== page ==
The caulked portion 20 is bent at its end by an angle of 90° or greater so as to have a U-like or V-like shape in section and so that its end surface is generally parallel to the axial center line of the vibration sensor.
The recess 21 defined by the caulked portion 20 and the peripheral portion 5a therefore has a capacity proportional to the height H2 of the caulked portion 20. The height H2 is larger than H1 of the conventional arrangement, and the capacity of the recess 21 is correspondingly larger. The volume of the potting agent potted in the recess 21 is thereby increased and the sealing effect of the potting agent is correspondingly improved. Thus, the degree of airtightness of the caulked portion is increased with this volume.
That is, the airtightness of the vibration sensor is improved with respect to the increase in height from the height H1 of the caulked portion 1b of FIG. 3 to the height H2. The value H2 is greater than that of the thickness of the edge portion of the case that is caulked, the caulked portion 20.
The airtightness of the caulked portion 20 is not lowered during several cycles of testing in which the pressure of air in the spaces 11a and 11b is repeatedly changed within a range of about 0.3 atm. The effect of the present invention is sufficient in terms of practice.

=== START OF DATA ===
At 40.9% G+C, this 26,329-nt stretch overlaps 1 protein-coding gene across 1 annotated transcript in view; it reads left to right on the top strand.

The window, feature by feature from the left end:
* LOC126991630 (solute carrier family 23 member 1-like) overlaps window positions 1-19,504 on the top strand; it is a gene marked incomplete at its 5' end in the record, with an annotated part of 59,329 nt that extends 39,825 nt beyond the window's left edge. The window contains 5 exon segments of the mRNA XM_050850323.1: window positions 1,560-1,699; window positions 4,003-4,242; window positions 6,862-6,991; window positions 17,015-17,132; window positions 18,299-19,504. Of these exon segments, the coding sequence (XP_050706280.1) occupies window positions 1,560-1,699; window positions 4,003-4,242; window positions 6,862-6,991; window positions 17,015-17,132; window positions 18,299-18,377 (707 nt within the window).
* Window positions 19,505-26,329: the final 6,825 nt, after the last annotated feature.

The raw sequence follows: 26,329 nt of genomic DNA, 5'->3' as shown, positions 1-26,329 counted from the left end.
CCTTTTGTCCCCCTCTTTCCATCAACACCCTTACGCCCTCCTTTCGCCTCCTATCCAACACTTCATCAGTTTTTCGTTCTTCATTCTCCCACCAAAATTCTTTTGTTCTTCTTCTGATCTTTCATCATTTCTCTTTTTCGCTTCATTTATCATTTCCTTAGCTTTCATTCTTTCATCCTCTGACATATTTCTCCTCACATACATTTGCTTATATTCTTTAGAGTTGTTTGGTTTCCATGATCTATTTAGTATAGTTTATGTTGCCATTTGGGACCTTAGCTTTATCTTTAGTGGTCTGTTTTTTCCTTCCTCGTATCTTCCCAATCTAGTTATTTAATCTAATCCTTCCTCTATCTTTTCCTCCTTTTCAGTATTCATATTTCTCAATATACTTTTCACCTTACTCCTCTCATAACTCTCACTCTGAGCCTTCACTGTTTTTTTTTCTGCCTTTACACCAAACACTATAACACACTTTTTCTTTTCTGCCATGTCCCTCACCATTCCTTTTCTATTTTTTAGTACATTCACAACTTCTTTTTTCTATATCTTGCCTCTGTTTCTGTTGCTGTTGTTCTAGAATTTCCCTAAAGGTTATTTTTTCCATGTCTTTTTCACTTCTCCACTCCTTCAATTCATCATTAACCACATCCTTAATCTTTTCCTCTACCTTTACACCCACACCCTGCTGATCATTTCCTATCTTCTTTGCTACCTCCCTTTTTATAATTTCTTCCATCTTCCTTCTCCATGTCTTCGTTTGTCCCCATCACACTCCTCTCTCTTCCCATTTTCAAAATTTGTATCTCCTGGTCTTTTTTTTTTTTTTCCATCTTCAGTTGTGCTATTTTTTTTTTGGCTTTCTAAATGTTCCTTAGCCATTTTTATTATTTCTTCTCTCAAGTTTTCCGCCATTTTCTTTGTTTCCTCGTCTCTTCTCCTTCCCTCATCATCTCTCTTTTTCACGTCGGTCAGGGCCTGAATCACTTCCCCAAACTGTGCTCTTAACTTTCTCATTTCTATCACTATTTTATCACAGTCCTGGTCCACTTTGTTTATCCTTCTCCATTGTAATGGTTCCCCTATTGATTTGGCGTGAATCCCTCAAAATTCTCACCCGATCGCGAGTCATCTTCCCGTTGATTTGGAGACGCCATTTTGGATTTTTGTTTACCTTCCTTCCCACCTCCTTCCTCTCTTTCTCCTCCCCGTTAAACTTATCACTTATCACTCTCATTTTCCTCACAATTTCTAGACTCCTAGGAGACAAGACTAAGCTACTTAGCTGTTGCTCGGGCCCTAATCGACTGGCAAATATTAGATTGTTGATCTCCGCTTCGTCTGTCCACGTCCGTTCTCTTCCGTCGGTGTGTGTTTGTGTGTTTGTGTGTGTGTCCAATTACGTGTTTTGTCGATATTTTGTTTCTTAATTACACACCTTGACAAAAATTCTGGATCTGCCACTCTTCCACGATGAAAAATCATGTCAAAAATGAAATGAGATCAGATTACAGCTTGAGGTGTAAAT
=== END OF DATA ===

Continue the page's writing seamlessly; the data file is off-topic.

FIG. 2 shows a vibration detector in accordance with a second embodiment of the present invention including a vibration plate 2A having cutouts 2c such as shown in FIG. 4. A space 22 surrounded by the case 1 and the vibration plate 2A is relatively small. That its volume ranges from about a few to ten percent of the volume of the space 11b surrounded by the cover 5 and the vibration plate 2A. The depth of the space 22 is approximately equal to the thickness of the vibration plate 2, i.e., about 1 mm.
In this embodiment, the expansion of internal air caused by a thermal shock is substantially equal to the expansion of air contained in the space 11b alone, and the expansion of air in the space 22 is negligibly small. Consequently, the degree of influence of the space 22 upon the airtightness of the portion in which the steel terminal 6 is embedded and upon other portions is negligible.
In the case of a knock sensor for sensing vibrations of a motor vehicle engine, the amplitude of vibration of the vibration plate 2A is on the micron order, and it is possible to make very small the depth to which the metallic case 1 is cut to form the space 22.
Thus, the volume of the space on the side of the vibration plate remote from the terminal side of this plate is set to range from about a few to ten percent of the volume of the space on the terminal side, and the desired airtightness can therefore be maintained when a thermal shock is applied, resulting in improved reliability.
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|U.S. Classification||73/504.12, 310/329, 73/654|
|International Classification||G01P1/02, G01L23/22, G01H11/08|
|Cooperative Classification||G01H11/08, G01P1/023, G01L23/222|
|European Classification||G01H11/08, G01P1/02B, G01L23/22B2|
|Dec 15, 1997||FPAY||Fee payment|
Year of fee payment: 4
|Dec 6, 2001||FPAY||Fee payment|
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|Nov 22, 2005||FPAY||Fee payment|
Year of fee payment: 12